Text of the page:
Results from two international studies presented at ASCO show what can be achieved in a very short time with good collaboration. But disparities in the mortality rate figures point to the need to control for differences in healthcare settings, risk factors and comorbidities.
The virtual scientific program of the 2020 American Society of Clinical Oncology (ASCO) Annual Meeting2020 hosted a special session on cancer and COVID-19 pandemic. Data from the Thoracic cancERs international coVid 19 cOLlaboraTion (TERAVOLT) registry and from the COVID-19 and Cancer Consortium registry (CCC-19) were presented: both studies were already discussed at the AACR virtual meeting, one month ago, but the outcomes are now more solid and consistent.
CCC-19, an American perspective
In patients with cancer and COVID-19, cancer that is progressing was independently associated with an increased risk of death, according to an analysis of 928 patients included in CCC-19.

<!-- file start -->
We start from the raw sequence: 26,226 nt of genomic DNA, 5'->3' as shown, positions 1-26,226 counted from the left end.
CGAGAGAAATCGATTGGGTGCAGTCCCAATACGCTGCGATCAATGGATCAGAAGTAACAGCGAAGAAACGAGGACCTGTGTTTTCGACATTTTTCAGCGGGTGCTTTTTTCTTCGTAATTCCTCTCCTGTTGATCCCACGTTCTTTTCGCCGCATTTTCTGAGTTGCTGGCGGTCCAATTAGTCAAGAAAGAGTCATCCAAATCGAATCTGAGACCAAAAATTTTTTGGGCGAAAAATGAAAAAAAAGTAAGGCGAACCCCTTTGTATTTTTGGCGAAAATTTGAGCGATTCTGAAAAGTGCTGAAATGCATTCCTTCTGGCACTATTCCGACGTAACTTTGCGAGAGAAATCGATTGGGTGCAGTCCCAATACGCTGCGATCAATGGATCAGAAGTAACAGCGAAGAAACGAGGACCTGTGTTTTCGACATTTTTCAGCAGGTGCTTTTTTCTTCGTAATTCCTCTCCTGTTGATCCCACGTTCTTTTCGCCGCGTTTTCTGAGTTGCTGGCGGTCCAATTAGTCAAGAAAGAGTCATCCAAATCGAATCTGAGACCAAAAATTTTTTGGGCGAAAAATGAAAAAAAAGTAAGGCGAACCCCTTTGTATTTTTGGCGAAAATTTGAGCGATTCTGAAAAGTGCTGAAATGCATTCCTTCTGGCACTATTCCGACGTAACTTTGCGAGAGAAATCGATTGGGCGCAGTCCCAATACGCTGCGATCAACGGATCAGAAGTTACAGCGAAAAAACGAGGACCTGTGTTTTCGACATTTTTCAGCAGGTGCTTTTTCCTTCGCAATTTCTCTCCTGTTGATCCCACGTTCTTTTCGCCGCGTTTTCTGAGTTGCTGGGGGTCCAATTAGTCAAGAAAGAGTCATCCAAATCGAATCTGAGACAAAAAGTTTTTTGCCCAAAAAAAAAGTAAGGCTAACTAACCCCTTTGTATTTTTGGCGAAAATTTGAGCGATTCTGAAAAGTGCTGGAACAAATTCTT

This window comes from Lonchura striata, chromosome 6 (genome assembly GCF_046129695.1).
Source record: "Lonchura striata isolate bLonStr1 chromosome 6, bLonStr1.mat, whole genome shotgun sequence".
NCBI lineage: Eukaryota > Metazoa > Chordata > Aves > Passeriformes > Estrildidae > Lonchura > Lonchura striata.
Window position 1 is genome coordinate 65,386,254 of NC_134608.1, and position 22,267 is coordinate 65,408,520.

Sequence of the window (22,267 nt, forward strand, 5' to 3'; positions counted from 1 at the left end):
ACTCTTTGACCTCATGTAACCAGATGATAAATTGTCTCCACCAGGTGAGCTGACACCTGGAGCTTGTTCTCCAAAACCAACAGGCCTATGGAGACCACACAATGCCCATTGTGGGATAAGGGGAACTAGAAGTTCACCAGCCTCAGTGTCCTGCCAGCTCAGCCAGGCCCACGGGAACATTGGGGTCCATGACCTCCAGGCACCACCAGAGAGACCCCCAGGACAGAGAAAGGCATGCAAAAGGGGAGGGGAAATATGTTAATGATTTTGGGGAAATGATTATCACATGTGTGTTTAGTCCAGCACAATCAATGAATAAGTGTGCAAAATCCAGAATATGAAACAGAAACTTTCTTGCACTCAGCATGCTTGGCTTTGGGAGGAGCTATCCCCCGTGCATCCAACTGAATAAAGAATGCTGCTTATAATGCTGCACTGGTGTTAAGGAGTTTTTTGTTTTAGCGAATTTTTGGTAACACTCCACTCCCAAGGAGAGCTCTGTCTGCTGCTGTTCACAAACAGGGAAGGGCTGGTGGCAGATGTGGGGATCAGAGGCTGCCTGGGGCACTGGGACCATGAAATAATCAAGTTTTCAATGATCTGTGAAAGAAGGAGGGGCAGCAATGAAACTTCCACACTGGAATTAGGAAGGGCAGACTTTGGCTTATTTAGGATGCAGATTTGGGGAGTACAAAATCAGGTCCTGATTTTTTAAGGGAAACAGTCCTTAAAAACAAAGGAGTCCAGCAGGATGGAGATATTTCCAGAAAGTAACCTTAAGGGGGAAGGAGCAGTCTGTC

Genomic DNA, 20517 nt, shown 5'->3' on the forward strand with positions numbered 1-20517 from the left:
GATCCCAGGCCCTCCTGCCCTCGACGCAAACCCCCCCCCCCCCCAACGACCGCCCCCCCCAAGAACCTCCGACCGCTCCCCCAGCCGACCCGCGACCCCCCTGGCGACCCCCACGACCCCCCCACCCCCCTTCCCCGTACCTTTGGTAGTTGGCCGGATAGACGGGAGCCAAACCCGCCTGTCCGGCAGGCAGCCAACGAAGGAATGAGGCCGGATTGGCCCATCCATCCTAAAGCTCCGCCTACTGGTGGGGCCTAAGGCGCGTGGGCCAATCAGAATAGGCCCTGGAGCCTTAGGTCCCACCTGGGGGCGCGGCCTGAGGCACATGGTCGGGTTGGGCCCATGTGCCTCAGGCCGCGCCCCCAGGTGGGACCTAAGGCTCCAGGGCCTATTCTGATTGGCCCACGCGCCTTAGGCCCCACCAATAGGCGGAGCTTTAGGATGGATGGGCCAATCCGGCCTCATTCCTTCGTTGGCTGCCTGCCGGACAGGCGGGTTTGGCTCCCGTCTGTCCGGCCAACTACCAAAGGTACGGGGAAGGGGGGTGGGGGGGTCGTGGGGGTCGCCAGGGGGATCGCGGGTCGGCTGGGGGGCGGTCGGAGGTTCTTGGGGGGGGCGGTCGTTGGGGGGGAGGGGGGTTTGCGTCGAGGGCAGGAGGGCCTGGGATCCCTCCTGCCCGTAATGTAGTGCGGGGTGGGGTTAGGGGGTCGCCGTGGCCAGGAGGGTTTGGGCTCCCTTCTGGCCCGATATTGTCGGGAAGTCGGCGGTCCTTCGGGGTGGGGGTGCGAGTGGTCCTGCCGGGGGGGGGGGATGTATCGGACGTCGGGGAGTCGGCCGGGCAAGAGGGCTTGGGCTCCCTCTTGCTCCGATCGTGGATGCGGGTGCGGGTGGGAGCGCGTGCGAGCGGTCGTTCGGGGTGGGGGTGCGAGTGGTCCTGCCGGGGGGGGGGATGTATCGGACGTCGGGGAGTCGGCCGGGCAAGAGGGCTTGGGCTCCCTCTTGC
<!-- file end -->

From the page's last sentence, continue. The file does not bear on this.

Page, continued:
The treatment with both hydroxychloroquine and azithromycin was also strongly associated with an increased risk of death. The registry contains data from patients who have tested positive for COVID-19 and around 40% of patients in the registry also have active cancer.
Lead author Jeremy L. Warner, Associate Professor of Medicine and Biomedical Informatics at Vanderbilt University Medical Center in Nashville said: “This is early and evolving data, and more time and analysis will be needed to confirm and expand on these findings. Right now, we’re working to get information about why some patients with cancer become infected and identify the factors that affect disease severity and death. We’re also interested in the effects of treatments that are being used to treat patients with cancer who have COVID-19.”
Most of the patients were enrolled in the US and Canada but included also individuals in Argentina, Canada, the European Union, the United States, and the United Kingdom.
Breast cancer (21%) was the most common cancer, followed by prostate (16%), gastrointestinal (12%), lymphoma (11%), and thoracic (10%). In all, 43% of patients had active cancer, 39% were on cancer treatment, and 45% were in remission.
Negative effects from some COVID-19 treatments
In the CCC-19 study, 13% of the recruited patients died within 30 days of COVID-19 diagnosis. Patients with progressing cancer were found to be 5.2 times more likely to die within 30 days compared with patients in remission or with no evidence of disease.